A defiant Mark McGowan says Labor can win the next State election - and he wants to lead the party all the way to the 2017 poll.
Unbowed by an election defeat that he expects will reduce Labor to 20 of the 59 Legislative Assembly seats, the Opposition Leader said yesterday he fully intended to hold the Barnett Government accountable for its "huge suite of election promises".
Despite the 2.6 per cent swing against Labor on the primary vote and the likely loss of at least six seats, including former strongholds Balcatta, Perth and Belmont, Mr McGowan insisted the party would have a solid base from which to launch a renewed assault on the Government in four years.
He continued to insist he ran a good campaign and played down suggestions from the Liberals that his stances on key projects, including the stadium, Elizabeth Quay and the museum, hurt him.
Instead, he said the Opposition was always going to struggle to defeat a first-term government and that the nurses' strike and the Premier's claim in the last week that he was not ill damaged his campaign more.
While some Labor figures pointed the finger at Julia Gillard's unpopularity, Mr McGowan still refuses to blame the Prime Minister or Federal Labor.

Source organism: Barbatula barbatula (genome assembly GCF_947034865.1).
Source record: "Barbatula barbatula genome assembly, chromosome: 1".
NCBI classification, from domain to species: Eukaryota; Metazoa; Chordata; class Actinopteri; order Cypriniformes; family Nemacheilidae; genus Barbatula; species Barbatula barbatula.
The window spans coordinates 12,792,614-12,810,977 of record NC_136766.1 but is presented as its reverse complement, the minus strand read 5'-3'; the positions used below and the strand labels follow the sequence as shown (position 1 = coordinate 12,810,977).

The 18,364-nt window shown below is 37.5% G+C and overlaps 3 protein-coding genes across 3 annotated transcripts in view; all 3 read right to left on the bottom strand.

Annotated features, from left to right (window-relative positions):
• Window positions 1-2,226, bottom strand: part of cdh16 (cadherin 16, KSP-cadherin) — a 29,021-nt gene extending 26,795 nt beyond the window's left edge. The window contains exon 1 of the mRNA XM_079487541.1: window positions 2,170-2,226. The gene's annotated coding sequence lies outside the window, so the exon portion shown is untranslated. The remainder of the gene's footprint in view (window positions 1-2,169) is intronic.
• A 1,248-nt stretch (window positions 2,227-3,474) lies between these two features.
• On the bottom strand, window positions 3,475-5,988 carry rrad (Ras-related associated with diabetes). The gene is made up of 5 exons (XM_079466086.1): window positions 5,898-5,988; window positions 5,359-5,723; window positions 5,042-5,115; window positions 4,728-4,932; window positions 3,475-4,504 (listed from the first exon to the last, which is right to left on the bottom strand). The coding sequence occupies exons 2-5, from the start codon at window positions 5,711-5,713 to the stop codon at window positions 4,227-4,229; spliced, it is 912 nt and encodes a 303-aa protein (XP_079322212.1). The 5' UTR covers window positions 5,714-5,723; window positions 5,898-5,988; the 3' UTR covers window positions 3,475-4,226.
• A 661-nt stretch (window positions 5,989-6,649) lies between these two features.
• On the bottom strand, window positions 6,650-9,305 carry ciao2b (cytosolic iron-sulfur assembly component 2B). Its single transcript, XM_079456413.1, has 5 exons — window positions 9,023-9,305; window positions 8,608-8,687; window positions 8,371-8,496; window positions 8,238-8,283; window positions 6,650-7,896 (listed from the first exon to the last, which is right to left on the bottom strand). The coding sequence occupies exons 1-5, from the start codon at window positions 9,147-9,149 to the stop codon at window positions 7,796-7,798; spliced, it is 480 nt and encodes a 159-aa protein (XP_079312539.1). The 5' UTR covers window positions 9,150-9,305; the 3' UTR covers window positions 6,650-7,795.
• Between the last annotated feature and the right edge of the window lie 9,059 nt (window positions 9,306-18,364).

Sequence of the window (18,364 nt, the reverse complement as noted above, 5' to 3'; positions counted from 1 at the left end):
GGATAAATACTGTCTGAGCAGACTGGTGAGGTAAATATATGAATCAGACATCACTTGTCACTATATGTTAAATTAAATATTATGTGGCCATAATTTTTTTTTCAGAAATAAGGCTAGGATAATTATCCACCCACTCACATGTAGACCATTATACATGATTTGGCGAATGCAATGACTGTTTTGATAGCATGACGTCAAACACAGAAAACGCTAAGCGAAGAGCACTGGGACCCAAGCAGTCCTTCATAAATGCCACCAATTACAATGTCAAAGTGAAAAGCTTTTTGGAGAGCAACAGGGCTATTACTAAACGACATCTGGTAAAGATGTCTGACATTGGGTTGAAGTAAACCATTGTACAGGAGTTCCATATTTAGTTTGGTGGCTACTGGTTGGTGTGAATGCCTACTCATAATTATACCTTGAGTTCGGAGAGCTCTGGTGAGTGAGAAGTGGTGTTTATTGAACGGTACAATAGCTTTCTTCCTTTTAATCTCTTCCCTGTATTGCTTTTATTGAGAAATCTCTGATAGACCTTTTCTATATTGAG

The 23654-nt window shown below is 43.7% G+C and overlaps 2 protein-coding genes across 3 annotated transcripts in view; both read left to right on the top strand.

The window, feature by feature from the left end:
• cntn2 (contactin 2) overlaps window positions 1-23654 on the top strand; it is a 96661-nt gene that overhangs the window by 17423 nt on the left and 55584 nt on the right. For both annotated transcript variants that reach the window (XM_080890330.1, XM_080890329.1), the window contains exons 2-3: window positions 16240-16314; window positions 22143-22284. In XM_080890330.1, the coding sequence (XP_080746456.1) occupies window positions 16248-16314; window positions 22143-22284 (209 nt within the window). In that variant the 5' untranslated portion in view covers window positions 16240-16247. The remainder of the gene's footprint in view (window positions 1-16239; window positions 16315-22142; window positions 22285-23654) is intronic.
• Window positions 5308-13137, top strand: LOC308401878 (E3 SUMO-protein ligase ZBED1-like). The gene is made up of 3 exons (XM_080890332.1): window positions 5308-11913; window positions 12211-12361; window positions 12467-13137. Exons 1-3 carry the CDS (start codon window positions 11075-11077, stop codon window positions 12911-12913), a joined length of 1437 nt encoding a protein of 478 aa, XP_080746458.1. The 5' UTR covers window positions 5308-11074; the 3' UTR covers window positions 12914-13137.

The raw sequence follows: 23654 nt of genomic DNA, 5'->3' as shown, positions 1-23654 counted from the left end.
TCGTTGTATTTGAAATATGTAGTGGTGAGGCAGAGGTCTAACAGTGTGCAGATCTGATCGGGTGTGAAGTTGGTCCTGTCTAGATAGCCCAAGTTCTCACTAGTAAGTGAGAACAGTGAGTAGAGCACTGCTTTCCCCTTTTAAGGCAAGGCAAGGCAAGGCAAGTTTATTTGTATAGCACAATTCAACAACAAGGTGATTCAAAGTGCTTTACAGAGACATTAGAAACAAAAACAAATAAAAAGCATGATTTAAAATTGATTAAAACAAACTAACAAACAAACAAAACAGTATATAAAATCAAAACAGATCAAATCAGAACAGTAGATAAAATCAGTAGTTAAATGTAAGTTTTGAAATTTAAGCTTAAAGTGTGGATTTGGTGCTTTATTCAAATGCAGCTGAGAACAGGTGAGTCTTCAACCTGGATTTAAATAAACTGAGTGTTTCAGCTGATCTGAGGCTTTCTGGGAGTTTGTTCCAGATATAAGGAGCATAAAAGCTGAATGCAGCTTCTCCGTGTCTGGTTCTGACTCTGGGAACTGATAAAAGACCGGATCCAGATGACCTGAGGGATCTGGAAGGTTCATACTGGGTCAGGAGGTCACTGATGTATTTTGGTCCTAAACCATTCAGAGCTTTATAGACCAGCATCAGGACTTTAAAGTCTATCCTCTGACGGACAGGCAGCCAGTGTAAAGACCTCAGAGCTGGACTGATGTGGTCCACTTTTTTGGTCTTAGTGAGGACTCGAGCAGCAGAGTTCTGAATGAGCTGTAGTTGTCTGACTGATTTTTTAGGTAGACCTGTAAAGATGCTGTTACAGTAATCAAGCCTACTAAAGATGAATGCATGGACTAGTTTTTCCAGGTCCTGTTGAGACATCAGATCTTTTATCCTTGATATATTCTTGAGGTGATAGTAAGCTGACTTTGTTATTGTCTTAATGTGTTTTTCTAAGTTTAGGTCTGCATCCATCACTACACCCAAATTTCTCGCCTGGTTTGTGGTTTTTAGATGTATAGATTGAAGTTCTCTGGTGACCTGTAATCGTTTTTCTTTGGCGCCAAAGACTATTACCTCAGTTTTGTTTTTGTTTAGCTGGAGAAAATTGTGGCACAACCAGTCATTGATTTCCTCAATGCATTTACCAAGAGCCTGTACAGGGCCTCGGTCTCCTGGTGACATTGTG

But he highlighted Liberal advertising that declared "Labor's a mess, don't let Labor mess with WA".
"I'm not going to blame anyone else for our loss," Mr McGowan said. "I take responsibility for our loss.
"I said it was a State election and that West Australians understood the difference. It would be hypocritical of me now to say, oh, they didn't.
"But it is interesting the vast bulk of the Liberals' advertising late in the campaign didn't relate to State issues - it related to other issues.
"Next time I expect the environment will be very different. It will be a second-term government that made a range of promises I expect they will break, there will potentially be a new premier and who knows what the national and international environment will be.
"So that's an interesting dynamic. In recent political history, WA governments last two terms."
Mr McGowan said Colin Barnett's claim in the final week of the campaign on _The West Australian _front page that he was not ill "somehow implied that I was saying that he was".
"It did not come from Labor. The people who wrote the stories know that," he said. "The article on the front page said (the claim) came from Liberal sources, yet somehow the Premier claimed it was from me."
Mr McGowan said only one colleague (Ken Travers) said Mr Barnett looked a bit tired - "a pretty mild thing … considering some of the things they've said about me".
"It was very hard to get out from under that," he said. "Sometimes the more you protest about it, the more it sounds like you did it."